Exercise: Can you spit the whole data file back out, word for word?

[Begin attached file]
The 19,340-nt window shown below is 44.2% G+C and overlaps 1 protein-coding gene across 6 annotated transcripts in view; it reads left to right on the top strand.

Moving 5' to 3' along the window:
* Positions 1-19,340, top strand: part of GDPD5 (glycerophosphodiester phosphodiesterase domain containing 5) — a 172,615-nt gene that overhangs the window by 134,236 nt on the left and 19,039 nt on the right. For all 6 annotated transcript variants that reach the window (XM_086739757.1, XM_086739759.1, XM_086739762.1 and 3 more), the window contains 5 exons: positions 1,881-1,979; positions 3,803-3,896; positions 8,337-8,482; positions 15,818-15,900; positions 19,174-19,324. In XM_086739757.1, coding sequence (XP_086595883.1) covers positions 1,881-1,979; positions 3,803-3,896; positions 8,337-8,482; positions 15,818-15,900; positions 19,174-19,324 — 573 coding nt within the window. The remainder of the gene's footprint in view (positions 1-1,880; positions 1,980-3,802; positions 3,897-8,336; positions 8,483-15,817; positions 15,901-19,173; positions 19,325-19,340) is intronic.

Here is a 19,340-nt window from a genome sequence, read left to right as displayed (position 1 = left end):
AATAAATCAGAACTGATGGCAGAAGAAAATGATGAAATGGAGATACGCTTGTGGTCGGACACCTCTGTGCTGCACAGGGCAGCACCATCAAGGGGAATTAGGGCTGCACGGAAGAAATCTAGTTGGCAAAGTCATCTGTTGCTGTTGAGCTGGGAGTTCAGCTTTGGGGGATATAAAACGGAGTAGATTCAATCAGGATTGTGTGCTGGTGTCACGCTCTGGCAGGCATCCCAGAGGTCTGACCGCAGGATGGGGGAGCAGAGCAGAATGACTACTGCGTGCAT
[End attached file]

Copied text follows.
The 19,340-nt window shown below is 44.2% G+C and overlaps 1 protein-coding gene across 6 annotated transcripts in view; it reads left to right on the top strand.

Moving 5' to 3' along the window:
* Positions 1-19,340, top strand: part of GDPD5 (glycerophosphodiester phosphodiesterase domain containing 5) — a 172,615-nt gene that overhangs the window by 134,236 nt on the left and 19,039 nt on the right. For all 6 annotated transcript variants that reach the window (XM_086739757.1, XM_086739759.1, XM_086739762.1 and 3 more), the window contains 5 exons: positions 1,881-1,979; positions 3,803-3,896; positions 8,337-8,482; positions 15,818-15,900; positions 19,174-19,324. In XM_086739757.1, coding sequence (XP_086595883.1) covers positions 1,881-1,979; positions 3,803-3,896; positions 8,337-8,482; positions 15,818-15,900; positions 19,174-19,324 — 573 coding nt within the window. The remainder of the gene's footprint in view (positions 1-1,880; positions 1,980-3,802; positions 3,897-8,336; positions 8,483-15,817; positions 15,901-19,173; positions 19,325-19,340) is intronic.

Here is a 19,340-nt window from a genome sequence, read left to right as displayed (position 1 = left end):
AATAAATCAGAACTGATGGCAGAAGAAAATGATGAAATGGAGATACGCTTGTGGTCGGACACCTCTGTGCTGCACAGGGCAGCACCATCAAGGGGAATTAGGGCTGCACGGAAGAAATCTAGTTGGCAAAGTCATCTGTTGCTGTTGAGCTGGGAGTTCAGCTTTGGGGGATATAAAACGGAGTAGATTCAATCAGGATTGTGTGCTGGTGTCACGCTCTGGCAGGCATCCCAGAGGTCTGACCGCAGGATGGGGGAGCAGAGCAGAATGACTACTGCGTGCAT